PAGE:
The few times I have seen stories for which I have some personal knowledge appear in a newspaper, they have been only roughly accurate enough to covey some vague, overall grain of truth about it with important details about the experience of the story simply lost. And sometimes, while reading stories in a newspaper, I wonder how often this phenomenon of “roughly right” occurs. I suppose it is better than no information at all. But how much weight any story should be given when forming an opinion about it in my perception is very uncertain.
This post isn’t intended to be about newspaper reporting (though the media are easy targets). It’s more about whether when a story is told and then retold many times it maintains any integrity as to be at least roughly the same as the first time.
At least it seems to be an important point when hearing stories about those evil currency manipulators, a story that has been around nearly as long as I can remember, and probably much longer than that, which naturally begs consideration of the source and questioning what the person telling it is really trying to say.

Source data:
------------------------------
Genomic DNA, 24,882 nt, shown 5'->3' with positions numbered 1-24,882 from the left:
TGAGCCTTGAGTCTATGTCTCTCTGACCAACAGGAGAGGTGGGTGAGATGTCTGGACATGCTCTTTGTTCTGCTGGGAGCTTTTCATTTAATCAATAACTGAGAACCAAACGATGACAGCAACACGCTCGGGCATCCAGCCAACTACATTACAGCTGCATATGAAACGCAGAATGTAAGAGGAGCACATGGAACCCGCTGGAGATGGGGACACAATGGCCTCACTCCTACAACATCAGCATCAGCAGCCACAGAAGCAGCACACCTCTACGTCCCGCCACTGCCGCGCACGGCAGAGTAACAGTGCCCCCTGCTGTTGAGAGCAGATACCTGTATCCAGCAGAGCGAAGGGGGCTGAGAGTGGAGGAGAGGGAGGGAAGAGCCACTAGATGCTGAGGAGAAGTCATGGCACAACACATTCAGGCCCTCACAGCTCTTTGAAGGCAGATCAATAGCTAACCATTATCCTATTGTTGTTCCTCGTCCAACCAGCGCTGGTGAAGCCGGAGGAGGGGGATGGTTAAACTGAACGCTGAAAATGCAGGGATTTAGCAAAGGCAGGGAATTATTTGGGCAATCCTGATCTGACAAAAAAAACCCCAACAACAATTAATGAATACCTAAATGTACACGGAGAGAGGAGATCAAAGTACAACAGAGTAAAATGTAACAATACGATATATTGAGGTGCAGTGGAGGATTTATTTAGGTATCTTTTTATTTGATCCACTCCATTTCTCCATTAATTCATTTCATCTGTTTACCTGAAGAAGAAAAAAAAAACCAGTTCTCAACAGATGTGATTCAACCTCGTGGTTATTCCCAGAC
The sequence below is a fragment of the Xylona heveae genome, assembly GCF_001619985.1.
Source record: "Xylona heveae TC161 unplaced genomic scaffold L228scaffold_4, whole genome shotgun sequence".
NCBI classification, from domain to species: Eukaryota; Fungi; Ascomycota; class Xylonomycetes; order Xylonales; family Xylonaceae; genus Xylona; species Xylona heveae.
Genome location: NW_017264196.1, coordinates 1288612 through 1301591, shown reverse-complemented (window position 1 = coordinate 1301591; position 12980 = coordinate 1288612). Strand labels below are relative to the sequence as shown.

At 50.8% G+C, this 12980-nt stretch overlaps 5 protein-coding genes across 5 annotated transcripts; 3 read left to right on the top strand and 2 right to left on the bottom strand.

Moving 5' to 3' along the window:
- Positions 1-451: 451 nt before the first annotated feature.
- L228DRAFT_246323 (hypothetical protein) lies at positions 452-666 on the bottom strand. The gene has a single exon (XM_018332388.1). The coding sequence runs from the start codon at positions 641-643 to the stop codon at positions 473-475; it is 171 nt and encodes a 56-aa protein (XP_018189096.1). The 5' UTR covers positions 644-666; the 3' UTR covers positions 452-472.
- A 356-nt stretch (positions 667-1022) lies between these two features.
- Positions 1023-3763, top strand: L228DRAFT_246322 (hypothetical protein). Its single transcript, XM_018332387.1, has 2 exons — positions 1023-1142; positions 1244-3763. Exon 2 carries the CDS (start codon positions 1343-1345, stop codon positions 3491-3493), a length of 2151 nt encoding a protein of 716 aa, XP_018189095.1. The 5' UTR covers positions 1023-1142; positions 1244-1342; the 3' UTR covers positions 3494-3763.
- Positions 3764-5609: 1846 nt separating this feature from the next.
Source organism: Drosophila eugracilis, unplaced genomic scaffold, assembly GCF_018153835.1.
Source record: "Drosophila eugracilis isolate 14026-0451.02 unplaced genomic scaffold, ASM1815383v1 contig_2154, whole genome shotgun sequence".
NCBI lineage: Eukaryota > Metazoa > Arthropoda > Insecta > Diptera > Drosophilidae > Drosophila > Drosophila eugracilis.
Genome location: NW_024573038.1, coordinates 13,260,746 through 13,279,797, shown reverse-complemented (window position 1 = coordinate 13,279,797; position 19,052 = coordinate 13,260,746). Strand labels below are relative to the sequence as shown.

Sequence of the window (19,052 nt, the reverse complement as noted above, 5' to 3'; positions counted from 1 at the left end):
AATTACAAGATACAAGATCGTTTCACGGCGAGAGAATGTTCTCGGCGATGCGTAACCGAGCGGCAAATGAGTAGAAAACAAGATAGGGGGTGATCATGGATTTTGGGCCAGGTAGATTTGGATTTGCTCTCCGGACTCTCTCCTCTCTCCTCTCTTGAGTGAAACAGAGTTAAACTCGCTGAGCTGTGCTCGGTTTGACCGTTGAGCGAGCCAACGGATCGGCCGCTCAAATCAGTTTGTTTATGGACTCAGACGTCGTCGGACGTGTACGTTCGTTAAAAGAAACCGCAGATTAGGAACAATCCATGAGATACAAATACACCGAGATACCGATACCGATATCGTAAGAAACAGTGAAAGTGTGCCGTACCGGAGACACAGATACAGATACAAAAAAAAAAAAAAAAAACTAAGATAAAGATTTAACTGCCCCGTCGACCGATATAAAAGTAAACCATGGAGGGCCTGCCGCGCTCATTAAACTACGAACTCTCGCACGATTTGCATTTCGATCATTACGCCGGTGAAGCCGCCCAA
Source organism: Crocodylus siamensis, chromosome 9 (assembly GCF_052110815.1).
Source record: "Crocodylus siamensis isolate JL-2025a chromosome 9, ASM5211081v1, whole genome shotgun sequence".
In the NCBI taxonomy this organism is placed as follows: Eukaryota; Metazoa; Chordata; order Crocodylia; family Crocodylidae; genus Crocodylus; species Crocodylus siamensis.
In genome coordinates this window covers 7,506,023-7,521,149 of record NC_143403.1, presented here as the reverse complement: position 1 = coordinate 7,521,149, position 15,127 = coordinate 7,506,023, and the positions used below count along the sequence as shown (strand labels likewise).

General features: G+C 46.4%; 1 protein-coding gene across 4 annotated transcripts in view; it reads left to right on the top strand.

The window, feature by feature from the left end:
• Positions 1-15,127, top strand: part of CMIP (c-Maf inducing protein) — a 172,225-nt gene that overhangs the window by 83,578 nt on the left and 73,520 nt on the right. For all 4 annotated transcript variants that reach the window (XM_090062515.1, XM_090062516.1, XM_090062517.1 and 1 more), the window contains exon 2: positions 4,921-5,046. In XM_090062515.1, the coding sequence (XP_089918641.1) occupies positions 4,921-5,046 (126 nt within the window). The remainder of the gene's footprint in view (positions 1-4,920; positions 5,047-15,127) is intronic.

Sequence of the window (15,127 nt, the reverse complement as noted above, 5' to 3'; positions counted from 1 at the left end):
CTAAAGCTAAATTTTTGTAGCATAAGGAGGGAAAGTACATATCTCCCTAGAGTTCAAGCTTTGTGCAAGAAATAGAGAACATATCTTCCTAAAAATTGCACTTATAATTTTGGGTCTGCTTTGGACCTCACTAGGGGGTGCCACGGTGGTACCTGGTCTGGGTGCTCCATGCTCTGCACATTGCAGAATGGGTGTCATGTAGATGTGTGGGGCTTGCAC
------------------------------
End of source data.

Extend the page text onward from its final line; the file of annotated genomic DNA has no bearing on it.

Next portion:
I recall seeing a post on Historinas quite a while ago that has some interesting graphs with it that showed that just prior to the financial crisis the major central banks across the world all tightened policy at nearly the same time. There could be any number of reasons for it to appear to have been coordinated, and I wouldn’t pretend to know whether it was. But looking at the graphs, the world of monetary policy appears to be awfully small, yet full of wonder about epic blunders being committed at every last one at the same time.
And I wonder, what if the currency manipulation story is about something simpler than the sort of complex beggar thy neighbor conspiracy with intent to defraud that is often conveyed. It could be more about the side effect of straight up IT layered on top of global commodities markets. In such case the panties in a wad over what may be judged to be excess aggregate demand elsewhere would make more sense. I often get the feeling that other countries around the world are urged to damage themselves with monetary policy as much as we have or more in order to correct some perceived “imbalance,” and I really can’t blame them for reluctance to cooperate.
If this speculation is anything close to the real gripe, my possible solution to the problem isn’t for other countries to hurt themselves with IT as we have, but rather we stop hurting ourselves with IT that has reasoning from a price change built into it as a main feature. To continue on with IT on top of the mass embrace of globalism isn’t rational. It needs to go, the sooner the better.